Pros: I find 3rd person singular POV quite rare in crime fiction novels. However, this POV often gives the reader more details about the character and the story (especially if omniscient rather than limited). It also makes it easier to time jump as the story doesn’t have to follow a linear timeline/timeframe the same way that 1st person singular POV might.

Cons: 3rd person singular POV sometimes creates more distance between the character and the reader. Rather than being immersed in the character’s thoughts and actions, the reader may feel as though they are merely observing the character from afar. However, some readers prefer this and actively avoid crime fiction novels written in 1st person POV!

Example of a crime fiction book with 3rd person singular narration:

  • Last Act by Christopher Pike

3rd Person – Dual or Multiple POVs

3rd person dual or multiple POV is when all the characters are referred to by their names and pronouns. The story is written in either past or present tense.

Pros: This is also a common choice for crime fiction authors as it allows the writer to manipulate the story effectively. As with 1st person dual or multiple POVs, writing in 3rd person allows the author to create cliffhangers. Switching characters and scenes and timelines often keeps the reader’s attention and increases pace, creating the desperate need to read on effect!

Cons: Too many POVs can become confusing if the characters (and their voices) aren’t distinguishable enough. Or if there aren’t dedicated scenes or chapters for different characters. Combining POVs, especially within chapters, increases the possibility of the writer head hopping between characters. (Head hopping is when the reader is privy to more than one character’s thoughts and/or feelings at a time. It’s jarring and overwhelming and creates a negative reader experience.)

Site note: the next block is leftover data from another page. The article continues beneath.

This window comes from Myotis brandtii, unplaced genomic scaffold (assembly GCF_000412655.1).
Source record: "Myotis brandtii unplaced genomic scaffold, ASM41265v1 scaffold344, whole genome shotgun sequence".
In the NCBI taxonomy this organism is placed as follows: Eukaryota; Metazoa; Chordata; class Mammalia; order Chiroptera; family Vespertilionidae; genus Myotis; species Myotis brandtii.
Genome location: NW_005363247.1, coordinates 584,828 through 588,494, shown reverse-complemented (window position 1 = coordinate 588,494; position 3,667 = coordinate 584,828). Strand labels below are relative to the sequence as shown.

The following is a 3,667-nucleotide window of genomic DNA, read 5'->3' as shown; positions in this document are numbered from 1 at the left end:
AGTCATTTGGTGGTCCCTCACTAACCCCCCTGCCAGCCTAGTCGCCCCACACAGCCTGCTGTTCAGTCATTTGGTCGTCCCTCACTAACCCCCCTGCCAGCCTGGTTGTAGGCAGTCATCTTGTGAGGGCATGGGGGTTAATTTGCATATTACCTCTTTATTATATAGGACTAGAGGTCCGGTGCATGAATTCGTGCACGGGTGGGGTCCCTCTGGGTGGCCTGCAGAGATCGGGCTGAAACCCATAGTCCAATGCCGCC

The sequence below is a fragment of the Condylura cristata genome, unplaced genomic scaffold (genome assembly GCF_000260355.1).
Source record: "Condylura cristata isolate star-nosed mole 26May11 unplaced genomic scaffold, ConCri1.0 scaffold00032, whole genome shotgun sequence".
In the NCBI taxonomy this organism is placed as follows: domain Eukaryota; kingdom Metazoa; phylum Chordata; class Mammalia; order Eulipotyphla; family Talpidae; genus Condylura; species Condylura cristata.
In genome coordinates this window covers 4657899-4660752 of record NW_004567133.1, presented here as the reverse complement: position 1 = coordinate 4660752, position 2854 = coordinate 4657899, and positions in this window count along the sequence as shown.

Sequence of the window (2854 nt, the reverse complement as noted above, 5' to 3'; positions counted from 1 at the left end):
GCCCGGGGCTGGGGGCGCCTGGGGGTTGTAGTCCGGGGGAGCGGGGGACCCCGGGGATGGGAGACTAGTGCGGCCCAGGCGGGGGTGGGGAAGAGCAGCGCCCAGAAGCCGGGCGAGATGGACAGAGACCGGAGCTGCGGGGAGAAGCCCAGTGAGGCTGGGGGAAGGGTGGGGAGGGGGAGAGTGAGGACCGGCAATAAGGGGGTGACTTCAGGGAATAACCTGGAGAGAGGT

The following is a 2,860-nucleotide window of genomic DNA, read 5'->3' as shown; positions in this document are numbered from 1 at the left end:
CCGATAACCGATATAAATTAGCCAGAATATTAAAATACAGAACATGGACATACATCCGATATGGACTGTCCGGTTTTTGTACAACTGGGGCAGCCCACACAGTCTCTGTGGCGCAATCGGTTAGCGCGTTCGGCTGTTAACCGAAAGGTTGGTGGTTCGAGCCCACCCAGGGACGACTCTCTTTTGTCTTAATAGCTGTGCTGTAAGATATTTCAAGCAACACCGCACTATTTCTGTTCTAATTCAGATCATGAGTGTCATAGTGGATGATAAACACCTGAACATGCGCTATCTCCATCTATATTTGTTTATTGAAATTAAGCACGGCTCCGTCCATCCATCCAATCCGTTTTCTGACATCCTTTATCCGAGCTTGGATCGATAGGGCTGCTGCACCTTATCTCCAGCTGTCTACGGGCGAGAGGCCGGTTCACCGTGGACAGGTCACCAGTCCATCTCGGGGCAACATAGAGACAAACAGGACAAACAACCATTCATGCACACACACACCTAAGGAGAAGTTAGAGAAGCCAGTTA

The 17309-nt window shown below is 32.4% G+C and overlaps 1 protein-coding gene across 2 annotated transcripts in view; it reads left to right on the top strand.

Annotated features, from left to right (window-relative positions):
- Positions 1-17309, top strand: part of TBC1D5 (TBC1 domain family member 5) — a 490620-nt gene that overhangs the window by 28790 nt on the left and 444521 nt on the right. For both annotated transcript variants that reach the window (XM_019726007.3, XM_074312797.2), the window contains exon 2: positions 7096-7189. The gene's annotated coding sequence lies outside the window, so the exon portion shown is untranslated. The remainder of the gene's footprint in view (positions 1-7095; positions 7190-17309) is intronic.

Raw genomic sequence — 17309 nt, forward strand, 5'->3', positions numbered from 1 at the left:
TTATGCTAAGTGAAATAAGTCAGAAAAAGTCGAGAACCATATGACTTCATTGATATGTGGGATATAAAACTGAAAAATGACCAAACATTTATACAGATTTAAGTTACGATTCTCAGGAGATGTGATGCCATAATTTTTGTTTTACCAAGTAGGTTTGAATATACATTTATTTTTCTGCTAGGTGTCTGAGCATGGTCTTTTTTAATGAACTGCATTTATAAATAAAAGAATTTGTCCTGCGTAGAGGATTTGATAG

As with 1st person dual or multiple POVs, the more narrators there are, the shallower the reader attachment may be to one or more of the characters depending on how well developed they are. Including multiple narrators creates the risk of readers liking one (or some) more than others simply because they get to know some more than others. Therefore, it is worth considering limiting the number of POVs. Personally, I think more than six POVs are too many!

Examples of crime fiction books with 3rd person dual or multiple narration:

  • End of Her by Shari Lapena
  • The Night She Disappeared by Lisa Jewell
  • Wrong Place Wrong Time by Gillian McAllister

Mixed POVs

Mixed POV narration is a combination of any of the above dual or multiple POVs. (Sometimes 2nd person POV too where the writer is talking directly to the reader/another character.) Including several POVs effectively offers different perspectives throughout a crime based story, which can create tension and suspense (if done well!).

Pros: A crime fiction author may choose to write the main character in 1st person POV (and either present or past tense) but write other characters or flashbacks in 3rd person POV (and either present or past tense). This ensures all narrative viewpoints are separate and easily distinguishable. This is important as it eliminates any potential reader confusion. Mixing POVs also allows for some information to be withheld or deliberately unclear, or timeframes to be vague. As mentioned previously, these techniques often make twists or big reveals more impactful.

Cons: Readers may struggle to keep track of the story if mixed POVs are not done well. All the characters need to hold their own as narrators readers want to know more/care about.

Examples of crime fiction books with mixed POVs:

  • Dark Places by Gillian Flynn
  • Rock Paper Scissors by Alice Feeney
  • The Couple at No.9 by Claire Douglas

If you’re not sure which POV(s) would work best for your crime fiction novel, experiment before you start! Let me know in the comments which POV you think makes the most impact in crime fiction novels, and why!

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If you want to plan your crime fiction novel quickly, easily and more intentionally, click here to check out the Crime Novel Planner!